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Laos dam collapse highlights global hydropower amnesia (commentary)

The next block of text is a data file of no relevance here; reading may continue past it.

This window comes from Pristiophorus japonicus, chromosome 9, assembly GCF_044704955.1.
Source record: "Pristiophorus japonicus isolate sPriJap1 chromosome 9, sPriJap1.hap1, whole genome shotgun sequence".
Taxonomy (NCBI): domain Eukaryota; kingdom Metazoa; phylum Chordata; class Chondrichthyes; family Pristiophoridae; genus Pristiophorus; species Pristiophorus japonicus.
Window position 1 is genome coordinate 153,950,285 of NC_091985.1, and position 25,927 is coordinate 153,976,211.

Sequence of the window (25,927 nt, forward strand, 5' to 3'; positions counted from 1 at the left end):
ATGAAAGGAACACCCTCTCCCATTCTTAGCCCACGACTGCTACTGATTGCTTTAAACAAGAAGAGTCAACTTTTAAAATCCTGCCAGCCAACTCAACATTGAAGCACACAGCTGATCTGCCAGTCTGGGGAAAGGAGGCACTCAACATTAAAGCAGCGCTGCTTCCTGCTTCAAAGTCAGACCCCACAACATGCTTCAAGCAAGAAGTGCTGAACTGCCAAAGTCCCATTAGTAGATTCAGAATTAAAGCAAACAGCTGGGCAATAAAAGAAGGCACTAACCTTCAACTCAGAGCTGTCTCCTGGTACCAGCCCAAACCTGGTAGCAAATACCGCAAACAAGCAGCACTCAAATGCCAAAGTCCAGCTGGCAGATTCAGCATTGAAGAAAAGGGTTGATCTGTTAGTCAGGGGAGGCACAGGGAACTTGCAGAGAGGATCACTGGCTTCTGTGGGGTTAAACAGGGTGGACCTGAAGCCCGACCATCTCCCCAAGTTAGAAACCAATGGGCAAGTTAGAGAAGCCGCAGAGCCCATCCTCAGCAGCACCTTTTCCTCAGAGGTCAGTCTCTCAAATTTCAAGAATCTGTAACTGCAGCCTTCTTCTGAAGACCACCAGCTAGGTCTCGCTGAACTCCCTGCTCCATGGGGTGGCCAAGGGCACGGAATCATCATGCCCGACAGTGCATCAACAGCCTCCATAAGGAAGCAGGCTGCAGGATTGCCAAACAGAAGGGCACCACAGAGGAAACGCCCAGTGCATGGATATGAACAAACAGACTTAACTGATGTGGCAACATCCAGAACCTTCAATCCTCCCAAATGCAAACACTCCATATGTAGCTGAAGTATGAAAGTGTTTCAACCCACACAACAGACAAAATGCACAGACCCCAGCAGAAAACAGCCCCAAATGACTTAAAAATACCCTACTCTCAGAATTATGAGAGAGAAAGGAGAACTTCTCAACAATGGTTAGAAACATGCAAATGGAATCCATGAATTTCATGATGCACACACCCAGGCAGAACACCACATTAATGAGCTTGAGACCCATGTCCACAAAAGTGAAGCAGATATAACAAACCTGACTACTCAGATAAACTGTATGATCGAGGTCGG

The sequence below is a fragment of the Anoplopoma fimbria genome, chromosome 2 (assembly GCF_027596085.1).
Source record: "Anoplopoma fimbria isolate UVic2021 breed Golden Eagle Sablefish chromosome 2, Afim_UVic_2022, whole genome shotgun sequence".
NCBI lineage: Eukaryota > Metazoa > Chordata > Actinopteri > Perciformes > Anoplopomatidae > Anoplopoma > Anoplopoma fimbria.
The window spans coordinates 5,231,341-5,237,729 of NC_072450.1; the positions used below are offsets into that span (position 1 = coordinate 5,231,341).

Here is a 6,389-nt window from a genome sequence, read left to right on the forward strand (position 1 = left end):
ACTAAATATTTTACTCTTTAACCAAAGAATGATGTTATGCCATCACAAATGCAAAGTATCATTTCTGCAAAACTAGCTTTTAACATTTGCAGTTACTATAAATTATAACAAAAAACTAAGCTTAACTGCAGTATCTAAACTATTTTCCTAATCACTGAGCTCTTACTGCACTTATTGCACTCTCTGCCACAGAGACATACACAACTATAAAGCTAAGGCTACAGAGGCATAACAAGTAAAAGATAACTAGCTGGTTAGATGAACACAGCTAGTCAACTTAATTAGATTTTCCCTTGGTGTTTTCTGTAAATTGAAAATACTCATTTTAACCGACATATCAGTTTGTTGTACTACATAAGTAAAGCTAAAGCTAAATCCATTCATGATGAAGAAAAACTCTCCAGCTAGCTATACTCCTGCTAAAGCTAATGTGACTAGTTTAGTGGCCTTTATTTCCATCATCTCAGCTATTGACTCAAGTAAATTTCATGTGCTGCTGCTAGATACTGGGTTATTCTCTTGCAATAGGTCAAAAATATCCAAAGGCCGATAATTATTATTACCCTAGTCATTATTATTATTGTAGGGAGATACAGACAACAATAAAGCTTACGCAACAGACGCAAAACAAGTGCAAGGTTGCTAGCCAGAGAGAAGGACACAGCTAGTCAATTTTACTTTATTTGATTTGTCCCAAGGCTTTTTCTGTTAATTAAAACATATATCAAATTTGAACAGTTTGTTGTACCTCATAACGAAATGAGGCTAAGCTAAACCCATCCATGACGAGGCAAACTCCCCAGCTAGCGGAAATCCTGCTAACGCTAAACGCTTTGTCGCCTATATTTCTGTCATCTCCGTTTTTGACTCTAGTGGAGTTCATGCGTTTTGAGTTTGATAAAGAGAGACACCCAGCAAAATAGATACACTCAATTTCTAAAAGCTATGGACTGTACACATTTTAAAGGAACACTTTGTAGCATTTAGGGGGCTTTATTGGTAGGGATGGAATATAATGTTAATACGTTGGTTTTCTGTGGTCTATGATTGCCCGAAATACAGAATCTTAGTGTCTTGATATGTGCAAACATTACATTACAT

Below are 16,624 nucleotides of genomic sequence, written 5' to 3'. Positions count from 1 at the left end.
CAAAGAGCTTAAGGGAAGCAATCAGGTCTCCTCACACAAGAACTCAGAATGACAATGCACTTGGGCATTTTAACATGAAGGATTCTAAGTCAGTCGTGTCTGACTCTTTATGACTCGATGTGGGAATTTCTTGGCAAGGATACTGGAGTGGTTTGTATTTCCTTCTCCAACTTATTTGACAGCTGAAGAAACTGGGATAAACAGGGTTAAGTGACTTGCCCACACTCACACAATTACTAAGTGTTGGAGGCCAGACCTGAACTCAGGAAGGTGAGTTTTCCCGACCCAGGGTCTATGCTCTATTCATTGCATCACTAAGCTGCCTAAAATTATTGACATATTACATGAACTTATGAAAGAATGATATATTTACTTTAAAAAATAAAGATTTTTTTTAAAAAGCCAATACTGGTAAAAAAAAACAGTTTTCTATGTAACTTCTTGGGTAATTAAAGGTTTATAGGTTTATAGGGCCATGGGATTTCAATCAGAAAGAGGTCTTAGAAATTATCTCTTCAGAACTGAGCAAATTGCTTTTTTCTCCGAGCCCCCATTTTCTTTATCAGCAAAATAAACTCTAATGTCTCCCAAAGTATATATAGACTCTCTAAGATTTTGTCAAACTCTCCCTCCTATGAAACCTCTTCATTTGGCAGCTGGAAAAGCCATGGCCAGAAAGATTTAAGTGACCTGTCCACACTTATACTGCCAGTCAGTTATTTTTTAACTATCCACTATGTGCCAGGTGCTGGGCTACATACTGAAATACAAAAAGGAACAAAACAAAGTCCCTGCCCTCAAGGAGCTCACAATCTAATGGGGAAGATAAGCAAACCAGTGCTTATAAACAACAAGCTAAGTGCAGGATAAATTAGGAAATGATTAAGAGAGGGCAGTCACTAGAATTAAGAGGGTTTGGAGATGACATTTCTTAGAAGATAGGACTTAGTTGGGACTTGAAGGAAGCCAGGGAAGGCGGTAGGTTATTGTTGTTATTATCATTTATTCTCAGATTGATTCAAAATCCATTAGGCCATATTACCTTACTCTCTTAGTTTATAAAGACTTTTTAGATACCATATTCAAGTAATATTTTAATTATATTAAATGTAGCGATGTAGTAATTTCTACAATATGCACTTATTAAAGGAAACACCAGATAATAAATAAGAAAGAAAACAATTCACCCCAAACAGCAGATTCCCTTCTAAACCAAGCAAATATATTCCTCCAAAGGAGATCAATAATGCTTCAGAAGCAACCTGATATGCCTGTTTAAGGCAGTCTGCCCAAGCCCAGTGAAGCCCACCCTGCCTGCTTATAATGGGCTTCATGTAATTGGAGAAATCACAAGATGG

first_imgArticle published by Mike Gaworecki The Xe-Pian Xe-Namnoy dam collapse should not be considered an accident. Rather, it resulted from global ignorance of the many downsides of large dams and of well-documented lessons learned over and over again.Across the developing world, dams continue to forcibly displace and thereby impoverish millions of people, drain national budgets, emit greenhouse gases, and destroy the ecological balance of entire river basins — balances on which millions of people intimately depend.Backed by recent research, here are five key things that governments, development financiers, and other proponents of development-by-dams seem to consistently forget.This post is a commentary. The views expressed are those of the author, not necessarily Mongabay. When the dam broke, it brought with it a torrent of water and mud, killing at least 31 people and displacing upwards of 6,000 people across Laos and Cambodia. Reported numbers of those still missing range from “many” to “hundreds.” The flood, by even the secretive Lao government’s conservative estimates, would have been enough to drown Manhattan in 28 feet of water.This is what the hydropower boom has come to in Laos. And yet, the deaths and destruction so evident following the July 22 collapse are only the most visible consequences of the country’s dam-building efforts and the hydropower boom globally.Across the developing world, dams continue to forcibly displace and thereby impoverish millions of people, drain national budgets, emit greenhouse gases, and destroy the ecological balance of entire river basins — balances on which millions of people intimately depend. At the same time, climate change — and the droughts and superstorms it exacerbates — is rendering hydroelectricity the most vulnerable source of power on offer.Backed by recent research, here are five key things that governments, development financiers, and other proponents of development-by-dams seem to consistently forget.1. Large dams have displaced tens of millions of people, impoverishing many in the process. And the trend is not abating.In 2015, in a rare but welcome move, the World Bank owned up to its complicity in a concerning trend that frequently falls under the radar: infrastructure projects, often advertised with the primary aim of poverty alleviation, forcibly displace millions of people per year. In more cases than not, the most vulnerable of local populations are the ones who suffer, and neither their governments, nor any other projects proponents, typically compensate them for their losses.According to Dr. Michael Cernea, one of the world’s leading resettlement experts and former World Bank Senior Adviser for Sociology and Social Policy, large hydropower dams constitute the sector responsible for the most displacement. Drawing on World Bank data in a new book, Cernea estimates that in the period from 2011 to 2020 more than 200 million people will have been forcibly displaced by development projects worldwide.The magnitude of resettlement required by even a single dam can be massive. Brazil’s Sobradinho Dam ousted 65,000. India’s Narmada Dam project forced out more than 200,000. In 2002, the World Commission on Dams estimated that, throughout history, dams have displaced 40 to 80 million people in total.A fisherman checks his traps in the Srepok River near Kbal Romeas Village, Cambodia. Earlier this year, the Lower Sesan 2 dam flooded the village and others around it, forcibly displacing 5,000 people in total. Scientists predict that the same dam will knock out 9 percent of the entire Lower Mekong basin’s annual fish catch. Photo by Gus Greenstein. November 2014.From 1990-2010, more than 1,400 World Bank projects triggered the institution’s “Involuntary Resettlement Policy.” Compensation for the displaced, even by the Bank’s standards, was dismal. Fewer than 50 percent of those displaced by these projects had their livelihoods “restored.” At the same time, the World Bank is known to have some of the strongest social-environmental safeguards of any development financier. Development-induced impoverishment numbers associated with other financiers are likely much higher, but such data do not exist.2. More often than not, large dams run over budget and under-deliver on benefits — severely enough, in some cases, to put entire national economies at risk.Without even taking into account the economic destruction wrought by forced displacement, and without even considering environmental impacts, large dams are simply not worth their cost.Analyzing a sample of 245 large dams, the most comprehensive dataset of its kind, Oxford economists found that “the capital sunk into building nearly half of the dams could not be recovered.” Much of this stems from poor cost-benefit forecasting. They uncover “overwhelming evidence that budgets are systematically biased below actual costs of large hydropower dams — excluding inflation, substantial debt servicing, environmental, and social costs.”Here, again, the burden of a single dam can be enormous: the authors’ model predicts that Pakistan’s under-construction Diamer-Bhasha dam, initially forecast to cost $12.7 billion, will ultimately require $35 billion (both 2008 dollars) — roughly one quarter of the country’s GDP.There may even be global consequences to such project development. In a subsequent study on China’s international infrastructure boom, the same Oxford team finds that “poorly managed infrastructure investments are a main explanation of surfacing economic and financial problems in China.”The Oxford researchers add: “Unless China shifts to a lower level of higher-quality infrastructure investments, the country is headed for infrastructure led financial and economic crisis, which is likely also to be a crisis for the international economy.”3. Large hydropower is not emissions free. It can generate greenhouse gases more than 30 times as potent as carbon dioxide, frequently contributing more to climate change than fossil fuels plants of equivalent generating capacity.Every time you see a report counting “hydroelectricity” as “renewable” or “zero-emissions,” look up the credentials of its author. Hydropower is not always clean.Large dams often flood vast vegetated areas. When they do, that vegetation rots underwater, eventually releasing methane, a greenhouse gas 34 times as potent as carbon dioxide. In some cases, large dams can result in even more lifetime greenhouse gas emissions than would equivalent conventional sources.In a 2016 study, leading reservoir emissions scientist Phillip Fearnside found that emissions from “18 dams that are planned or under construction” in the Brazilian Amazon “would exceed those from electricity generation based on fossil fuels.”Once more, let’s look at the effects of a single dam. Recent analyses performed using the NGO Conservation Strategy Fund’s HydroCalculator tool — open-source software that performs basic cost-benefit analyses of hydroelectric dams with user input data — estimated that Bolivia’s planned Rositas dam reservoir will produce 70 million tons of CO2-equivalent emissions. That’s more than the state of South Carolina emits in a year. Note that these numbers do not include the emissions resulting from constructing dams – cement and equipment-heavy projects that usually take several years to build.Unfortunately, some of our leading institutions continue to mistake large dams as “emissions-free,” misleading governments, the public, and the researchers who build the climate change/energy production simulations that guide policy.The United Nations Economic Commission for Europe calls hydropower a “cost-competitive renewable energy source” which “contributes to decarbonising the energy mix.” In its Sustainable Development Goals Tracker, the popular data visualization site Our World in Data counts hydropower capacity in its renewable energy indicator. Even the International Energy Agency is still calling hydropower “renewable.”Meanwhile, a recent Washington State University study finds that methane emissions are currently not included in global greenhouse gas inventories.4. Large dams can destroy the ecological balances of entire river basins, and, with them, the livelihoods of millions of people.One need not look further than Laos, and the Mekong Basin in which it sits, as a case in point.In the summer of 2016, a journalist colleague, Austin Meyer, and I traveled the length of the Lower Mekong River — from nearby the site of the Xe-Pian Xe-Namnoy collapse in Laos to Cambodia, the Vietnam Delta, and the South China Sea. We found and illustrated how large dams on the Mekong mainstream and its tributaries are impacting communities throughout the region — each severely, but in a diverse variety of ways.By obstructing nutrient flows from the upper Mekong River and hastening erosion, allowing saltwater to intrude upstream, dams are destroying rice paddy fields in Vietnam’s Mekong Delta. Photo by Gus Greenstein. August 2016.While hydropower will transform the greater part of Southeast Asia, the roots of the problem lie in Laos: a 2010 study suggests that, taken together, the Mekong mainstream dams Laos plans to build, along with two others proposed by Cambodia, could wipe out roughly 40 percent of the wider Mekong Basin’s commercial fish catch, valued at more than $500 million annually.In the villages floating on Cambodia’s Ton Le Sap lake, fishing conditions — once the backbone of sustenance and economic activity — have deteriorated such that young people are now regularly making the dangerous and illegal journey to construction jobs in Thailand.In the “rice bowl” region of Vietnam, once-lime-green paddy fields are turning yellow, evaporating annual incomes, as dams hasten erosion (allowing salty sea water to intrude upstream), and impede the flow of nutrients on which farmers rely.Where it enters the South China Sea, the Mekong River spills nearly 200 tons of nutrient-rich sediment into the ocean every minute, creating some of the most productive fishing grounds in the world. There, fishermen carry on, largely unaware of the difficulties to come. Regional scientists predict that, by blocking this flow of nutrients, dams will ultimately mean the end of the Mekong Plume as it is known today.Given the degree to which “development” institutions continue to promote large hydropower projects, one may find it difficult to believe that there is a huge literature on this topic. For more, read about the Kariba dam’s impoverishment of 57,000 indigenous people, and about how Brazil’s Belo Monte dam has turned an Amazonian village into one of the poorest and most violent cities in Brazil.5. As climate change renders weather patterns more unpredictable, large dams will become increasingly susceptible to catastrophic failure, and less reliable forms of energy production.If this list of impacts is not enough, it is going to get worse. As climate change continues to show itself in fuller color, storms like the ones that helped lead the Xe-Pian Xe-Namnoy dam to fail will become much more frequent. In other places, water inputs, without which hydroelectric dams cannot produce energy, will become unreliable at best.This is already happening. In 2015, less than a year’s worth of sub-normal rainfall caused the Hoover Dam’s electricity generation capacity to shrink by half. In 2016, droughts caused Lake Kariba, the largest man-made reservoir in the world, to dry up, leading to blackouts in both Zambia and Zimbabwe. A report by the environmental NGO International Rivers argued that, given its reliance on hydropower in the age of climate change, southern Africa is “moving toward the edge of ecological precipice.”Global electricity demand is rapidly rising at the same time that climate change is rendering storms worse and predictable rainfall a thing of the past. These are toxic investment conditions for infrastructure that relies on constant water inputs – and that can kill when storms hit.International organizations must come to termsDespite these lessons — learned over and over again, only with greater consequences each time — it seems clear: the global hydropower boom will not end as a result of individual national governments recognizing and acting on their hydropower amnesia.The Lao government has temporarily suspended all of its new hydropower projects while it carries out safety inspections of existing dams. Yet there is little to no talk of cancellation, and more than 3,500 hydropower dams are planned or under construction worldwide. As of last year, more than 420 hydroelectric dams were currently under discussion in South America, many of which will go straight on top of tropical rainforests and indigenous communities while blocking major arteries of the Amazon. Hydropower development in Africa is faster now than in any previous decade. The political expediency of erecting such grandiose infrastructure, and the profit it can entail, appears stronger than ever.The destructive hydropower boom will only end when international entities such as the UN, and the financiers that make such projects possible, begin to talk about large hydropower dams as they too often turn out to be: sources of mass eviction and impoverishment, macroeconomic liabilities, climate change enablers, poison for river basins and the communities that depend on them – and vulnerable to the climate future they have already helped lock in.A squid fisherman in the Mekong Plume, off the coast of Vietnam’s Phu Quoc Island. Dams are increasingly diminishing the nutrient-rich sediment inputs responsible for the Plume’s fishing productivity. It is unknown how much longer the Plume will exist. Photo by Austin Meyer. August 2016.CITATIONS• Ansar, A., Flyvbjerg, B., Budzier, A., & Lunn, D. (2014). Should we build more large dams? The actual costs of hydropower megaproject development. Energy Policy, 69, 43-56. doi:10.1016/j.enpol.2013.10.069• Ansar, A., Flyvbjerg, B., Budzier, A., & Lunn, D. (2016). Does infrastructure investment lead to economic growth or economic fragility? Evidence from China. Oxford Review of Economic Policy, 32(3), 360-390. doi:10.1093/oxrep/grw022• Cernea, M. M., & Maldonado, J. K. (Eds.). (2018). Challenging the Prevailing Paradigm of Displacement and Resettlement: Risks, Impoverishment, Legacies, Solutions. Routledge.• Deemer, B. R., Harrison, J. A., Li, S., Beaulieu, J. J., DelSontro, T., Barros, N., … & Vonk, J. A. (2016). Greenhouse gas emissions from reservoir water surfaces: a new global synthesis. BioScience, 66(11), 949-964. doi:10.1093/biosci/biw117• Fearnside, P. M. (2016). Greenhouse gas emissions from Brazil’s Amazonian hydroelectric dams. Environmental Research Letters, 11(1).• Gallagher, K. P., & Yuan, F. (2017). Standardizing Sustainable Development: A Comparison of Development Banks in the Americas. The Journal of Environment & Development, 26(3), 243-271. doi:10.1177/1070496517720711Gus Greenstein is a PhD student in Stanford University’s Emmett Interdisciplinary Program in Environment and Resources. He has been researching and writing about the social, environmental, and economic impacts of large dams since 2012. Follow him on Twitter: @GusGreenstein. Climate Change, Climate Change and Dams, Commentary, Dams, Editorials, Environment, Hydroelectric Power, Hydropower, Mekong Dams, Research, Researcher Perspective Series center_img Popular in the CommunitySponsoredSponsoredOrangutan found tortured and decapitated prompts Indonesia probeEMGIES17 Jan, 2018We will never know the full extent of what this poor Orangutan went through before he died, the same must be done to this evil perpetrator(s) they don’t deserve the air that they breathe this has truly upset me and I wonder for the future for these wonderful creatures. So called ‘Mankind’ has a lot to answer for we are the only ones ruining this world I prefer animals to humans any day of the week.What makes community ecotourism succeed? In Madagascar, location, location, locationScissors1dOther countries should also learn and try to incorporateWhy you should care about the current wave of mass extinctions (commentary)Processor1 DecAfter all, there is no infinite anything in the whole galaxy!Infinite stupidity, right here on earth.The wildlife trade threatens people and animals alike (commentary)Anchor3dUnfortunately I feel The Chinese have no compassion for any living animal. They are a cruel country that as we knowneatbeverything that moves and do not humanily kill these poor animals and insects. They have no health and safety on their markets and they then contract these diseases. Maybe its karma maybe they should look at the way they live and stop using animals for all there so called remedies. DisgustingConservationists welcome China’s wildlife trade banThobolo27 JanChina has consistently been the worlds worst, “ Face of Evil “ in regards our planets flora and fauna survival. In some ways, this is nature trying to fight back. This ban is great, but the rest of the world just cannot allow it to be temporary, because history has demonstrated that once this coronavirus passes, they will in all likelihood, simply revert to been the planets worst Ecco Terrorists. Let’s simply not allow this to happen! How and why they have been able to degrade this planets iconic species, rape the planets rivers, oceans and forests, with apparent impunity, is just mind boggling! Please no more.Probing rural poachers in Africa: Why do they poach?Carrot3dOne day I feel like animals will be more scarce, and I agree with one of my friends, they said that poaching will take over the world, but I also hope notUpset about Amazon fires last year? Focus on deforestation this year (commentary)Bullhorn4dLies and more leisSponsoredSponsoredCoke is again the biggest culprit behind plastic waste in the PhilippinesGrapes7 NovOnce again the article blames companies for the actions of individuals. It is individuals that buy these products, it is individuals that dispose of them improperly. If we want to change it, we have to change, not just create bad guys to blame.Brazilian response to Bolsonaro policies and Amazon fires growsCar4 SepThank you for this excellent report. I feel overwhelmed by the ecocidal intent of the Bolsonaro government in the name of ‘developing’ their ‘God-given’ resources.U.S. allocates first of $30M in grants for forest conservation in SumatraPlanet4dcarrot hella thick ;)Melting Arctic sea ice may be altering winds, weather at equator: studyleftylarry30 JanThe Arctic sea ice seems to be recovering this winter as per the last 10-12 years, good news.Malaysia has the world’s highest deforestation rate, reveals Google forest mapBone27 Sep, 2018Who you’re trying to fool with selective data revelation?You can’t hide the truth if you show historical deforestation for all countries, especially in Europe from 1800s to this day. WorldBank has a good wholesome data on this.Mass tree planting along India’s Cauvery River has scientists worriedSurendra Nekkanti23 JanHi Mongabay. Good effort trying to be objective in this article. I would like to give a constructive feedback which could help in clearing things up.1. It is mentioned that planting trees in village common lands will have negative affects socially and ecologically. There is no need to even have to agree or disagree with it, because, you also mentioned the fact that Cauvery Calling aims to plant trees only in the private lands of the farmers. So, plantation in the common lands doesn’t come into the picture.2.I don’t see that the ecologists are totally against this project, but just they they have some concerns, mainly in terms of what species of trees will be planted. And because there was no direct communication between the ecologists and Isha Foundation, it was not possible for them to address the concerns. As you seem to have spoken with an Isha spokesperson, if you could connect the concerned parties, it would be great, because I see that the ecologists are genuinely interested in making sure things are done the right way.May we all come together and make things happen.Rare Amazon bush dogs caught on camera in BoliviaCarrot1 Feba very good iniciative to be fallowed by the ranchers all overSponsoredlast_img read more